NEW YORK — When Anson Williams was starring as Potsie on “Happy Days” in the late Seventies, the show’s creator, Garry Marshall, recommended actors wear a few hats to compensate for when they couldn’t get work.
“And after seeing my acting, he told me to have four or five hats,” joked Williams during a telephone interview. Williams took that advice to heart. Not only did he go on to write and direct other television hits ranging from “Melrose Place” to “Lizzie McGuire,” he also got into the beauty business.
After hearing buzz from actors on the set about a product that alleviated the typical redness associated with microdermabrasion, Williams decided to make the product available to people outside of the entertainment industry. He convinced the product’s creator, a makeup artist named JoAnna Connell, to move from making tubs of the formula in her garage to forming a company called StarMaker Products. Connell, unhappy with conventional market products, had researched the use of crushed pearls as a resurfacing treatment. Her mixture has made her a favorite with stars including Madonna, Janet Jackson and Hilary Duff.
Now five years old, StarMaker’s hallmark product is a Micro Pearl Abrasion kit that mass market retailers predict will be a hit for fall’s skin care lineup.
Micro Pearl Abrasion has a proven track record on QVC and drugstore.com, where buyer Kristy Mattson calls it “a fast mover.”
In the past few weeks, StarMaker executives have been meeting with buyers of major mass market chains to expand distribution. “Everyone is getting into microdermabrasion. There are at least 14 companies on the market and we want to be a part of the business,” said Bill Browne, vice president of sales and marketing for the company, based in Malibu, Calif.
Retailers think Micro Pearl Abrasion could achieve first-year sales of more than $15 million, especially as consumers flock to at-home versions of what has been, until now, a costly salon or dermatological process. Micro Pearl Abrasion has carried a price tag of up to $40. But mass market retailers plan to swallow some of the profits and sell the kit for $19.99. That retail still affords a healthy gross margin.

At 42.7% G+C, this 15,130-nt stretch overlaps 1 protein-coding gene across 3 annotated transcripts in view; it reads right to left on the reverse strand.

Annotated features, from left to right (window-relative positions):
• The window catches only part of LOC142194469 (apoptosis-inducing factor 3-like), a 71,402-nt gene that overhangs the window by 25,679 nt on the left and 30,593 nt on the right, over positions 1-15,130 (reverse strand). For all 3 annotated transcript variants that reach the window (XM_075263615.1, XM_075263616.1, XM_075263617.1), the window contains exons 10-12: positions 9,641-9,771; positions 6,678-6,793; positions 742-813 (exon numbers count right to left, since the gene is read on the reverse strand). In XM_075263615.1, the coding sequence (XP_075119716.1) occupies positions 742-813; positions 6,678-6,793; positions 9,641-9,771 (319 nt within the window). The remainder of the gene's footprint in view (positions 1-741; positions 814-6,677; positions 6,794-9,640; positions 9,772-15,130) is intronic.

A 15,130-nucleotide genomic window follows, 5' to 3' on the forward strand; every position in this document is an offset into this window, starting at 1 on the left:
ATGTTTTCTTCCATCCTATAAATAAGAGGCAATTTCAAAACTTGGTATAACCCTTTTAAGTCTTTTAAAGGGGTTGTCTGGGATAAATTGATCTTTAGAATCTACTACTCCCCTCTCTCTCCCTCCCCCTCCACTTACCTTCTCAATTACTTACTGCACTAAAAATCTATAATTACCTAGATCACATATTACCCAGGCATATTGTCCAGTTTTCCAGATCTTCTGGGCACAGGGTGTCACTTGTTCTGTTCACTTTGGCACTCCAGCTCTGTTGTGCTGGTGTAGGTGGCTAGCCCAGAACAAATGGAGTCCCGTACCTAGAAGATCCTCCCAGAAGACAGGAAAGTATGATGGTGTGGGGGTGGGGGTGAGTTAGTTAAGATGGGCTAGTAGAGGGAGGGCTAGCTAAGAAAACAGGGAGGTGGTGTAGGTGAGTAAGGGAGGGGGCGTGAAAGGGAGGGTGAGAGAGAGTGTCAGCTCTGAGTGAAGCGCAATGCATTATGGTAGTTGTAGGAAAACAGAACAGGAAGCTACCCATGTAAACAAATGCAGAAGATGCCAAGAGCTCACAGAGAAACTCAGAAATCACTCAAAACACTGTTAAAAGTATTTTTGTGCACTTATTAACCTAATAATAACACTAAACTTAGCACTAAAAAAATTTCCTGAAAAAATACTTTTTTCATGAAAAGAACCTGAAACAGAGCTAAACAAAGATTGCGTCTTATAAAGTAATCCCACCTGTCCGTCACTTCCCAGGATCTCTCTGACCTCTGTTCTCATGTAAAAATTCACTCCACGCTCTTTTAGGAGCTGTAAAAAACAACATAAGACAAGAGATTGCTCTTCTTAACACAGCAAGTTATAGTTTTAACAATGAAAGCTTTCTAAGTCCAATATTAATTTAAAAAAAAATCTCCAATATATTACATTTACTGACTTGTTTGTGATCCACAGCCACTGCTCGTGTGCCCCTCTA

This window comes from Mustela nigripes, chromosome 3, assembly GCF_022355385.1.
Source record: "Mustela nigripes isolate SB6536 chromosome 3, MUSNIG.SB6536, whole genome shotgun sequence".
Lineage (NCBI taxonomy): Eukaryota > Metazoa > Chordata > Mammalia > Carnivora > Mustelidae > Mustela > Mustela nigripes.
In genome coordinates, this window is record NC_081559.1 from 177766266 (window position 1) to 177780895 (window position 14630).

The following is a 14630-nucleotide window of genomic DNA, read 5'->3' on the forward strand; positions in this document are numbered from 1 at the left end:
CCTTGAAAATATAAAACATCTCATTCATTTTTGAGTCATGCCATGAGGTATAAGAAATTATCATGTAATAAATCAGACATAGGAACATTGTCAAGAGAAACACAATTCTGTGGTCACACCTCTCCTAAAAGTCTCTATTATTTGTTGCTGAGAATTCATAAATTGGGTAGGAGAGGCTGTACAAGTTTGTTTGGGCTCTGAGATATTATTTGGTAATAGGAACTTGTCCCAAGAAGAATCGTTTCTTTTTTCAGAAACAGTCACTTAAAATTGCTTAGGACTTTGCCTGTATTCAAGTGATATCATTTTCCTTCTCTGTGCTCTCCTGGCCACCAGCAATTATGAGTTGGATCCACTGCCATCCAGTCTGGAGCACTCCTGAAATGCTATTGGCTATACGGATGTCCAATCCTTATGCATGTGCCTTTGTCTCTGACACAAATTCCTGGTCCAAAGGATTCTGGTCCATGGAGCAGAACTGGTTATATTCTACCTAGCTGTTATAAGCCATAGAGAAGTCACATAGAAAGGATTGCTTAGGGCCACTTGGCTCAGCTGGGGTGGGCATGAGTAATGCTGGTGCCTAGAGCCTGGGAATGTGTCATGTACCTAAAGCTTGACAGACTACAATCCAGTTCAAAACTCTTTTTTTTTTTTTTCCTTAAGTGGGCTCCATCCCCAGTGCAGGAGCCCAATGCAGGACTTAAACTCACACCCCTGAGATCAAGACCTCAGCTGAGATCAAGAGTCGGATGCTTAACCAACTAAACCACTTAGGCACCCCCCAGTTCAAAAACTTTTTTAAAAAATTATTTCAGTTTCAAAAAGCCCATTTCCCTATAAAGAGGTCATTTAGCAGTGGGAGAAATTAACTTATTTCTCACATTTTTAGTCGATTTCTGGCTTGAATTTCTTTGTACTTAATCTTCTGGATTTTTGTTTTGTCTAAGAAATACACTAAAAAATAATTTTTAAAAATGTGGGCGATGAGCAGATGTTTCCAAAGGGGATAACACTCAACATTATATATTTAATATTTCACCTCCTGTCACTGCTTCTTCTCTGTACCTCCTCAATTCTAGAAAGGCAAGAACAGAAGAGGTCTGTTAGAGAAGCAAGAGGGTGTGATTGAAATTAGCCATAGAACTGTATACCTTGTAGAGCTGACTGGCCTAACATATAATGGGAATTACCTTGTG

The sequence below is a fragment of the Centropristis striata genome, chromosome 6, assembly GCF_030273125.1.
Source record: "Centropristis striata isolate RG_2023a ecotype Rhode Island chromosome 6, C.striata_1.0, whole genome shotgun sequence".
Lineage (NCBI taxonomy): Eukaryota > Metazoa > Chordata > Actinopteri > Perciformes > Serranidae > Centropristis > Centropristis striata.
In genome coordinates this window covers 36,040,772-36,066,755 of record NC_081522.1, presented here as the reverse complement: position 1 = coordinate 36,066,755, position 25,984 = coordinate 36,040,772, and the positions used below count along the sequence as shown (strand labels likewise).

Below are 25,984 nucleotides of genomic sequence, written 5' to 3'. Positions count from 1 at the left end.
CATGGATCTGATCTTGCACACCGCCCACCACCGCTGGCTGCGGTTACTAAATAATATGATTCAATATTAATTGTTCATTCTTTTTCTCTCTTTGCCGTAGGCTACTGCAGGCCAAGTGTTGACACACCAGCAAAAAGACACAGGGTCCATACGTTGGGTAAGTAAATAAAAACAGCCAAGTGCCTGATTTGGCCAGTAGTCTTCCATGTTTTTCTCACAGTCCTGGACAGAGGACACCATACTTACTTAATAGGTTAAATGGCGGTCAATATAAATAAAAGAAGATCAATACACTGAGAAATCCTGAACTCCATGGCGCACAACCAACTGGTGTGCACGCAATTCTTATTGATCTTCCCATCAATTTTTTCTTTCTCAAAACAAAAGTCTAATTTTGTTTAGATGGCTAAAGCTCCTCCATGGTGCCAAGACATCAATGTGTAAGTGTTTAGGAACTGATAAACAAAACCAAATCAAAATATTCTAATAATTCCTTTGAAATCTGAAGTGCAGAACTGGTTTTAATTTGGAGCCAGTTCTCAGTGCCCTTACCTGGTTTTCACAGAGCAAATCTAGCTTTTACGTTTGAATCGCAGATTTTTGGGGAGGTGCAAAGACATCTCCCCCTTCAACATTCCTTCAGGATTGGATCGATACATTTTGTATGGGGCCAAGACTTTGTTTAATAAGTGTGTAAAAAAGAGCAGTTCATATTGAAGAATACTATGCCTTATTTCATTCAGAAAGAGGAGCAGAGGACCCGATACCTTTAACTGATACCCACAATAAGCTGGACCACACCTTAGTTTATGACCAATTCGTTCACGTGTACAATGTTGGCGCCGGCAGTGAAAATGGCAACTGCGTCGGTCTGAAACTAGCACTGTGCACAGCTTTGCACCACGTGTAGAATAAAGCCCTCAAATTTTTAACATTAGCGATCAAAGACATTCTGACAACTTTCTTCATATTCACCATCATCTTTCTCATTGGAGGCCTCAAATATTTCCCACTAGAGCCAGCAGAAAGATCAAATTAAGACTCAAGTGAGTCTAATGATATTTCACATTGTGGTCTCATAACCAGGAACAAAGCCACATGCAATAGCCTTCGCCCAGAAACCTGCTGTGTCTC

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Most merchants will debut the product on power wings affixed to end-of-aisle displays. Graphics on displays hammer home the point that the process features crushed pearls rather than aluminum oxide as part of the treatment. “It really is so gentle you can use it under the eyes,” said Browne. The company is also planning a multimillion advertising campaign.
StarMaker is an unusual story in today’s market, where retailers tend to play it safe and buy products from established manufacturing powers. But it is also the type of product retailers hope can provide a big push for mass market skin care sales. It is one of several microdermabrasion kits hitting retail shelves in the next few months.
StarMaker produces two other products that have been inspired by the television industry. Dry Touch alleviates dry hands, a syndrome that often happens under hot lights. Then there is Micro Pearl Abrasion mist spray, which can be used between microdermabrasion treatments. A more expensive version of Micro Pearl Abrasion is in the works, which will retail for more than $50 and is designed for an assisted sale.
There are also five or six other products in the pipeline at StarMaker, so retailers view the company as a multiline vendor rather than a one-item wonder. “We’re in this for the long run,” said Williams.